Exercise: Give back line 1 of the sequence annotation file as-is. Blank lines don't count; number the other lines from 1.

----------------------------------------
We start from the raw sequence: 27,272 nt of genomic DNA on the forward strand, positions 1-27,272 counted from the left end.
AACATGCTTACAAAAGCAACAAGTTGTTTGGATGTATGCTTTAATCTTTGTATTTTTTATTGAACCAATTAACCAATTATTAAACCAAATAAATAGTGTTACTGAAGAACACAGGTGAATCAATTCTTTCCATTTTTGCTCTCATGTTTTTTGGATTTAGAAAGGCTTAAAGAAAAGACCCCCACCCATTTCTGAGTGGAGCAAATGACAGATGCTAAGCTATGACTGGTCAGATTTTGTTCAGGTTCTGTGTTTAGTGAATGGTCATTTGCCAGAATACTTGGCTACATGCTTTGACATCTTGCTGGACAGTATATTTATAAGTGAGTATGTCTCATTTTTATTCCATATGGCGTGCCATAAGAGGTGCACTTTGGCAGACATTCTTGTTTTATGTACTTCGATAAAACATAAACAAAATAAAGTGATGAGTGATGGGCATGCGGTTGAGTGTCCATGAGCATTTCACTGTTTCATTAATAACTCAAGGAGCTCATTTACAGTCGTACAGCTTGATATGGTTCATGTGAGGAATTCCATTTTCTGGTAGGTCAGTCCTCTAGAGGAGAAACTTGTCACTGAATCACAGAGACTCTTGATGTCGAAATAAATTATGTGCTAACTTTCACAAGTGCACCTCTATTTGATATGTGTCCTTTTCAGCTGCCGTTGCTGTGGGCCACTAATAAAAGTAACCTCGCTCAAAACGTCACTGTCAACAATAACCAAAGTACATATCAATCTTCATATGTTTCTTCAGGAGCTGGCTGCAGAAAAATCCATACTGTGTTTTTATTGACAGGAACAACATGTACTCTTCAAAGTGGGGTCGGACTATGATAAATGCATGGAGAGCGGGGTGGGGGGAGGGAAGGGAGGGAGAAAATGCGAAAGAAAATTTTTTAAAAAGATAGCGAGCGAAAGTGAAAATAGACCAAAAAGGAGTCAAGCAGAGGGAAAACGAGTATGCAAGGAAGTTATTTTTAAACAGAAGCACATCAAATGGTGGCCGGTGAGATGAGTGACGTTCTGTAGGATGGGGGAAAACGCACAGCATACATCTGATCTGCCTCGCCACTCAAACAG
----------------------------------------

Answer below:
We start from the raw sequence: 27,272 nt of genomic DNA on the forward strand, positions 1-27,272 counted from the left end.